6th Sunday of Easter – Year A
John 14:15-21

  • Reading 1 – Acts 8:5-8, 14-17
    Philip went down to the city of Samaria and proclaimed the Christ to them…There was great joy in that city.
  • Responsorial Psalm – Ps 66
    Let all the earth cry out to God with joy.
  • Reading 2 – 1 Peter 3:15-18
    Sanctify Christ as Lord in your hearts. Always be ready to give an explanation to anyone who asks you for a reason for your hope,
  • Gospel – John 14:15-21
    If you love me, you will keep my commandments. And I will ask the Father, and he will give you another Advocate to be with you always.


The Holy Spirit reminds us
how to access the Father
Pope Francis

As He says farewell to His disciples (see Jn 14:15-21), Jesus gives them tranquility, He gives peace, with a promise: “I will not leave you orphans” (v. 18). He defends them from that pain, from that painful feeling of being orphans. In today’s world, there is a great sense of being orphaned: many people have many things, but they lack the Father. And in the history of humanity, this has repeated itself: when the Father is missing, something is lacking and there is always the desire to meet, to rediscover the Father, even in the ancient myths. We can think of the myth of Oedipus, or Telemachus, and many others: always in search of the Father who is missing. Today we can say that we live in a society where the Father is missing, a sense of being orphaned that specifically affects belonging and fraternity.

And so Jesus promises: “I will ask the Father and He will give you another Paraclete” (v. 16). Jesus says, “I am going away, but someone else will come who will teach you how to access the Father. He will remind you how to access the Father”. The Holy Spirit does not come to “make us His clients”; He comes to point out how to access the Father, to remind us how to access the Father. That is what Jesus opened, what Jesus showed us. A spirituality of the Son alone or the Holy Spirit alone does not exist: the center is the Father. The Son is sent by the Father and returns to the Father. The Holy Spirit is sent by the Father to remind us and to teach us how to access the Father.

Only with this awareness of being children, that we are not orphans, can we live in peace among ourselves. Wars, either small ones or large ones, always have a dimension of being orphans: the Father who makes peace is missing. And so when Peter and the first community respond to the people regarding why they are Christians (see 1 Pt 3:15-18), it says: “do it with gentleness and reverence, keeping your conscience clear” (v. 16), that is, the gentleness that the Holy Spirit gives. The Holy Spirit teaches us this gentleness, this tenderness of the Father’s children. The Holy Spirit does not teach us to insult. And one of the consequences of this feeling like orphans is insulting, wars, because if there is no Father, there are no brothers, fraternity is lost. They are – this tenderness, reverence, gentleness – they are attitudes of belonging, of belonging to a family that is certain of having a Father.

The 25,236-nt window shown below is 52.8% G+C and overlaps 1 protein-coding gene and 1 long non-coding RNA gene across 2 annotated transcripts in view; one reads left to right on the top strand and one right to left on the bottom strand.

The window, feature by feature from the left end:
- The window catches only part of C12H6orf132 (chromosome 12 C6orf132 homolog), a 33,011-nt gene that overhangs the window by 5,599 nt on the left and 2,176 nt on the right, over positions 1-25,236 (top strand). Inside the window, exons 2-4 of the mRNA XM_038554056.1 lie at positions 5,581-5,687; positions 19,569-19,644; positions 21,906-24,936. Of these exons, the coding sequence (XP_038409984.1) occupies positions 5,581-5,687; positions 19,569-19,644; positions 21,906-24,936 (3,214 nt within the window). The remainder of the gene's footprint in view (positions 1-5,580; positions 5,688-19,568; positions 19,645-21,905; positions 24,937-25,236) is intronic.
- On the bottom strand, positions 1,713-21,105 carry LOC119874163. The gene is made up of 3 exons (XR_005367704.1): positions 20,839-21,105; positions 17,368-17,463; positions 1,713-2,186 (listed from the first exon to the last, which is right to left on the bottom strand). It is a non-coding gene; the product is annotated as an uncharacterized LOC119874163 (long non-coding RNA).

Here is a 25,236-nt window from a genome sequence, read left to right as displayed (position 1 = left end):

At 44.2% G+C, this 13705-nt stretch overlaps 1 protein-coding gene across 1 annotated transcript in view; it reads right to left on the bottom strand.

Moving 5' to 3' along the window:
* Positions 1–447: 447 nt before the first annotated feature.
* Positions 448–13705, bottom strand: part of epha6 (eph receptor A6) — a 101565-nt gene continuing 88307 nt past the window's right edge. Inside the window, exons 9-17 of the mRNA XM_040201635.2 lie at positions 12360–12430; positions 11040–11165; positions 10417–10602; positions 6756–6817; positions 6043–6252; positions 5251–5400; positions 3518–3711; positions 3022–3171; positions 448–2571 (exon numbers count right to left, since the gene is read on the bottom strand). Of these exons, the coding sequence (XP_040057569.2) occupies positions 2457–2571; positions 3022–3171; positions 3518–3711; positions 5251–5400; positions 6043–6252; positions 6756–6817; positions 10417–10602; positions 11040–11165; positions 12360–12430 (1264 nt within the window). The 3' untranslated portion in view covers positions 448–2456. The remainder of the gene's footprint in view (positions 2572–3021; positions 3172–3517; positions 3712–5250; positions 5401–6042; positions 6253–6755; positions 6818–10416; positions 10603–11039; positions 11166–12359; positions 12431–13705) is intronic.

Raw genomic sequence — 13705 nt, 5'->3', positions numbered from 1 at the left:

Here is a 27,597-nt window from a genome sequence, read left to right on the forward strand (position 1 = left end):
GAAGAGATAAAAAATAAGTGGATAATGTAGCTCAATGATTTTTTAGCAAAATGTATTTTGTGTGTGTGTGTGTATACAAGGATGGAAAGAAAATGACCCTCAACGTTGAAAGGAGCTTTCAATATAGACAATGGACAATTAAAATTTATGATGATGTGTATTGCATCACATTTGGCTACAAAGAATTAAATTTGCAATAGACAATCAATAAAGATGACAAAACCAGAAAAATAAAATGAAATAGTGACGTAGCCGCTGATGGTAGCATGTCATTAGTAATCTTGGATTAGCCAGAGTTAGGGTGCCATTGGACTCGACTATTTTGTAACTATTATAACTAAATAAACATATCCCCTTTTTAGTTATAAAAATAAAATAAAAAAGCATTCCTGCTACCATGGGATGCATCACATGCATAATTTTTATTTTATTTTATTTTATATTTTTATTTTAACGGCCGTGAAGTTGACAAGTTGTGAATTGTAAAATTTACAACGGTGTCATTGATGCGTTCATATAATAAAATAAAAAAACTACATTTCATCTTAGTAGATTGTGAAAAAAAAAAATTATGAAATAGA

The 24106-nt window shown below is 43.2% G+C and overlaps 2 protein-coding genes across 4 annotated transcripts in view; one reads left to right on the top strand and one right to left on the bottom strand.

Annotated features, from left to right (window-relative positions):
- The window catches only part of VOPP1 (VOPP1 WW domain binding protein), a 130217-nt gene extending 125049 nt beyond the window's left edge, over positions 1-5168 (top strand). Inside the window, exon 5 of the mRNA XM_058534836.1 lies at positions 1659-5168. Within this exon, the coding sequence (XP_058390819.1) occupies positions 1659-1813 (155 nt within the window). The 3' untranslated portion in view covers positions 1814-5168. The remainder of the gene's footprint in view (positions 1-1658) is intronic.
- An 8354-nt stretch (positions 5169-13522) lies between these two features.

“I will pray to the Father and He will send you another Paraclete” (Jn 14:16) who will remind you how to access the Father, He will remind you that we have a Father who is the center of everything, the origin of everything, the one who unites everyone, the salvation of everyone because He sent His Son to save everyone. And now He sends the Holy Spirit to remind us how to access Him, of the Father, of this paternity, of this fraternal attitude of gentleness, tenderness, and peace.

Let us ask the Holy Spirit to remind us always, always about this access to the Father, that He might remind us that we have a Father. And to this civilization, with this great feeling of being orphaned, may He grant the grace of rediscovering the Father, the Father who gives meaning to all of life, and that He might unite humanity into one family.

17th May 2020


Even today’s Gospel, like last Sunday’s, is taken from the first of three farewell speeches given by Jesus at the Last Supper.

The disciples have understood that Jesus is leaving them. They are sad and they ask themselves how they could continue to be united and to love him if he is gone.

Jesus promised not to leave them alone, without protection and guidance. He said that he will pray to the Father, and he will “send the other Paraclete” who will always be with them (v. 16). It is the promise of the gift of that Spirit that Jesus possesses in fullness (Lk 4:1,14,18) and will be infused into the disciples.

Jesus clarifies (vv. 15,17) that the Spirit could be received only by those who are in accord with him, with his plans and his works of love. The world cannot receive it.

What is this world to which the Spirit is not destined? Are they the pagans, those far away who do not belong to the group of the disciples or the members of other religions?

The world as Jesus intends it, is not the persons, but those parts in the heart of the person—of each person—wherein darkness, sin, and death reign. Where there is hatred, concupiscence, unregulated passion, there the world is present with its spirit contrary to that of Christ’s. Paul reminds the Corinthians of it as they allowed themselves to be guided by human wisdom.